Category: Transdiagnostic

Symposium

Symposium 25 - Emotion Regulation in Child Development: Clinically Relevant Outcomes From Infancy Through Adolescence

Friday, November 17
12:00 PM - 1:30 PM
Location: Aqua 310, Level 3, Aqua Level

Keywords: Emotion Regulation | Child | Adolescents
Presentation Type: Symposium

Developmental researchers define emotion regulation (ER) as the intrinsic and extrinsic processes involved in monitoring, evaluating, and modifying emotional reactions to accomplish one’s goals (Thompson, 1994; Thompson & Calkins, 1996). Theoretical and empirical literature emphasize the central role of ER in both adaptive and maladaptive outcomes, with adaptive ER considered integral to normative development (Cole et al., 1994; Fox, 1994) and ER difficulties considered a primary mechanism underlying numerous mental and physical health problems (Gratz et al., in press). Yet, despite the rapid growth of research in this area in recent years, the role of ER in diverse outcomes across development remains unclear and further research is needed. Given that the development of adaptive ER is a major developmental milestone of childhood (Saarni, 1979; Southam-Gerow & Kendall, 2002), research on the relation of ER to clinically-relevant outcomes across childhood is particularly important and has the potential to improve our understanding of the broader impact of early ER difficulties. Indeed, given evidence that ER difficulties in early development can influence and persist through later development (Calkins, 1994; Eisenberg et al., 2010), research on ER throughout childhood may provide a context for understanding ER difficulties and their consequences in adulthood.


The primary objective of this symposium is to present innovative research on the relation of ER to understudied outcomes from infancy through adolescence. The first presentation describes a study examining the relation of maternal prenatal ER to both infant temperament and impaired mother-infant bonding at one-month postpartum. This study provides support for the relevance of maternal ER during pregnancy to early infant outcomes. The second presentation describes a study examining how ER in late infancy/toddlerhood predicts clinically-relevant outcomes at age four in the context of stressful life events, highlighting the importance of early ER difficulties to later childhood outcomes. The third presentation examines the relation of specific facets of ER (and their interaction) to both deliberate self-harm and suicidal ideation among adolescents in inpatient treatment. Finally, the fourth presentation examines the role of ER in treatment outcomes among adolescents in residential treatment, providing support for the mediating role of change in ER in the relation between baseline borderline personality pathology and improvements in psychiatric symptoms during treatment.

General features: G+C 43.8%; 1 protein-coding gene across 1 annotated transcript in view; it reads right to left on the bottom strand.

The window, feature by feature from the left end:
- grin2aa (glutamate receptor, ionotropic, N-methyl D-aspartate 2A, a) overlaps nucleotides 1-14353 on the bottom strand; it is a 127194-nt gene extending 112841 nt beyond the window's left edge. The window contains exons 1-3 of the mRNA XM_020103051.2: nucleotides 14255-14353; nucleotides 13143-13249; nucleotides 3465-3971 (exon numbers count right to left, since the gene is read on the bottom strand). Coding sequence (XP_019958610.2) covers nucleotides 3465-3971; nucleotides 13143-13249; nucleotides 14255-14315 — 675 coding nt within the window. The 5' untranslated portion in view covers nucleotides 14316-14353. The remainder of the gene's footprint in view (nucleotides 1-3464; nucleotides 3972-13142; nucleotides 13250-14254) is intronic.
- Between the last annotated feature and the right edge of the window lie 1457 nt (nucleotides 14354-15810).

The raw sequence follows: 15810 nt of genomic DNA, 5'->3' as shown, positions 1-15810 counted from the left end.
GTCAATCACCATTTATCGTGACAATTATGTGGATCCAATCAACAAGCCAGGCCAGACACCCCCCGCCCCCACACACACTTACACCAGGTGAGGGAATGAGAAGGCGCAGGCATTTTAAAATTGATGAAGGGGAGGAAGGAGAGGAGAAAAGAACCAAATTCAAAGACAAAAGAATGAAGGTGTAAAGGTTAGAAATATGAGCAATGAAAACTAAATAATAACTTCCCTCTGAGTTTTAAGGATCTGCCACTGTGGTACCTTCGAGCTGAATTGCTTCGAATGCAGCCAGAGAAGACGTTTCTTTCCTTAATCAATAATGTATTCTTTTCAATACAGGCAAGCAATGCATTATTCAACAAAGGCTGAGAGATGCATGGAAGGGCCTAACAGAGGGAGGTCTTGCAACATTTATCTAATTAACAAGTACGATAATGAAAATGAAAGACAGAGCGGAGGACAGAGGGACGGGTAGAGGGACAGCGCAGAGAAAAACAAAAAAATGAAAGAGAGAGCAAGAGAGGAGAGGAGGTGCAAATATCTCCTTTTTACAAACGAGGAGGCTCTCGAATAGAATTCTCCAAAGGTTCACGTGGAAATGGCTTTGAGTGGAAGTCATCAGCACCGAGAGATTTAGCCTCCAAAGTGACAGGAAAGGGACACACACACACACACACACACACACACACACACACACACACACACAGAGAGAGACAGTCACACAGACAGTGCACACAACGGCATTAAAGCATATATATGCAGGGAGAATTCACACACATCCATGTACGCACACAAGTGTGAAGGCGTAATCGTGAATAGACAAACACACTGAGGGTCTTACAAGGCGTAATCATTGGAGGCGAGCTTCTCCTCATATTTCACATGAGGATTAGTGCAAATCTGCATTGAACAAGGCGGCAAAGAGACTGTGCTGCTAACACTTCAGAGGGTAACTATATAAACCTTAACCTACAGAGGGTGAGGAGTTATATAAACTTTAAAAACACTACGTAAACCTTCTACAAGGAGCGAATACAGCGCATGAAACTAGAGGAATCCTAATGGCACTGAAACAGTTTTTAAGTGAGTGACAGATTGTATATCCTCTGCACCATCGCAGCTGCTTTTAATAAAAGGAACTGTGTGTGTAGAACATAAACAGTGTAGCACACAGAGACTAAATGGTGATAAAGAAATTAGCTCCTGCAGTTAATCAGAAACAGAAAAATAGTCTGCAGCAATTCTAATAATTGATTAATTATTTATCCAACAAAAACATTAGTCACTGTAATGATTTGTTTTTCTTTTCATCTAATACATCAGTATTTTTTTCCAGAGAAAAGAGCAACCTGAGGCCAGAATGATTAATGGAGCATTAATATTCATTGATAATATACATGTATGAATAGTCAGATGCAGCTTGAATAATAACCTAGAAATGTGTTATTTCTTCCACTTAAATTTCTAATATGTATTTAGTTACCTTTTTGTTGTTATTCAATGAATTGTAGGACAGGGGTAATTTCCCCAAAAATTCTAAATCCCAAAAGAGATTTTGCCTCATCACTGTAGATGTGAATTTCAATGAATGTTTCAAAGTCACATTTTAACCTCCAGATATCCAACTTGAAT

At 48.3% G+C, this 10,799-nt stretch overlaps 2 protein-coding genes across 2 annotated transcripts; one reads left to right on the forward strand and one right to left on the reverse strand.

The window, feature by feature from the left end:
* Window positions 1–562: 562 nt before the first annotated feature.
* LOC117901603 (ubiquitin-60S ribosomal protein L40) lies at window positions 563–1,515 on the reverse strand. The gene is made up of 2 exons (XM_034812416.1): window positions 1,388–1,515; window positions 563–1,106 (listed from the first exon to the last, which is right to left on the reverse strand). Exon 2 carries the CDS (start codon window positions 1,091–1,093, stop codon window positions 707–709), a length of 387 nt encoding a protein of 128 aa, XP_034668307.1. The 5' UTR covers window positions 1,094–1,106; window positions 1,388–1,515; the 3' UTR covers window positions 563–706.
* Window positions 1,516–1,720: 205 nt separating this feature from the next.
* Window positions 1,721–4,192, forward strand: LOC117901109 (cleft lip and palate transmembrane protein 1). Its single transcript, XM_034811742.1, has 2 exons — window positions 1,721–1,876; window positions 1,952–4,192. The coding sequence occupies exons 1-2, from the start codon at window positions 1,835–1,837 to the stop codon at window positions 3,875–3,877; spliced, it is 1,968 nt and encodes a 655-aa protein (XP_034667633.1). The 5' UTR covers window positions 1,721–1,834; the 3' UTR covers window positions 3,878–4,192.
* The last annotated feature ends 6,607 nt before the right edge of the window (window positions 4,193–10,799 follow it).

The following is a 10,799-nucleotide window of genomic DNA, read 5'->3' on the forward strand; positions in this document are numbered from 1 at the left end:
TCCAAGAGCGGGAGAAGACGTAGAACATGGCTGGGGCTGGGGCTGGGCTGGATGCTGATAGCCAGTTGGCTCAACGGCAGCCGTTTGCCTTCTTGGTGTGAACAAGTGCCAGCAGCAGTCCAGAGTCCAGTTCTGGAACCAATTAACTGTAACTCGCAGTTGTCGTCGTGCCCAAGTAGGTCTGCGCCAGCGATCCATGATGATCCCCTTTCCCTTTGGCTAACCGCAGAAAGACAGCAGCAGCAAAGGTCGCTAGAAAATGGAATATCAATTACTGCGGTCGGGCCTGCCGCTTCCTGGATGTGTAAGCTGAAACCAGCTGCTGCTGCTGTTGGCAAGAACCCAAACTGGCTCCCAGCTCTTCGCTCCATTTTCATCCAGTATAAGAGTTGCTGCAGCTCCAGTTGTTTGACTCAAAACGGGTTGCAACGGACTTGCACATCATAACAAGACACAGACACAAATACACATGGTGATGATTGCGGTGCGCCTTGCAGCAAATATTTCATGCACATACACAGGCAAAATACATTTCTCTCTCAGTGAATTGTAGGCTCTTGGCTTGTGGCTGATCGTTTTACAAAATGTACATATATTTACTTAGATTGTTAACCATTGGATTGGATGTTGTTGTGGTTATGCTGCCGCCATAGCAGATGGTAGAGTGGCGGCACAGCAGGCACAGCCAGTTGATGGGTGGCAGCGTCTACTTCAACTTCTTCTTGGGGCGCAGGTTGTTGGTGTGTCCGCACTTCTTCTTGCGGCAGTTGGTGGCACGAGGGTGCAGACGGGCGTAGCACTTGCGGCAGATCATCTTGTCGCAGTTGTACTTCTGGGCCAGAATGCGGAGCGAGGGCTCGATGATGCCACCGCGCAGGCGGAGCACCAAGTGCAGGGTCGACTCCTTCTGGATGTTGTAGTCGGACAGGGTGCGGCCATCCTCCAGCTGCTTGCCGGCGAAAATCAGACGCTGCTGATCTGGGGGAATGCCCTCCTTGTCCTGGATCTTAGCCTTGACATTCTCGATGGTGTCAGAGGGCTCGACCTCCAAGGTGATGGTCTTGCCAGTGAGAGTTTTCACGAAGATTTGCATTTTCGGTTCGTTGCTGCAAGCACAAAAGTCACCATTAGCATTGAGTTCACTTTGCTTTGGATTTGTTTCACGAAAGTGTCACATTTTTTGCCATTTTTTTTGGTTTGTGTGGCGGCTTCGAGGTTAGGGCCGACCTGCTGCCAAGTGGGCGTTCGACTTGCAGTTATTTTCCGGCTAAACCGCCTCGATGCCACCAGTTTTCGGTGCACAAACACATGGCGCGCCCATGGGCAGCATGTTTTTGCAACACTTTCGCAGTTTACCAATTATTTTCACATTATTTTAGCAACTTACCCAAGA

Dr. Alice Carter, a renowned expert in socio-emotional child development, will synthesize the findings of the presented studies and highlight their implications for understanding both risk and resilience in youth. 

Learning Objectives:

Kim L. Gratz

Professor and Chair
University of Toledo

Presentation(s):

Send Email for Kim Gratz

Alice S. Carter

Professor
University of Massachusetts Boston

Presentation(s):

    Send Email for Alice Carter

    Laura J. Dixon

    Assistant Professor
    University of Mississippi

    Presentation(s):

    Send Email for Laura Dixon

    Elizabeth J. Kiel

    Associate Professor
    Miami University

    Presentation(s):

    Send Email for Elizabeth Kiel

    Andres G. Viana

    Assistant Professor
    University of Houston

    Presentation(s):

    Send Email for Andres Viana

    Kim L. Gratz

    Professor and Chair
    University of Toledo

    Presentation(s):

    Send Email for Kim Gratz


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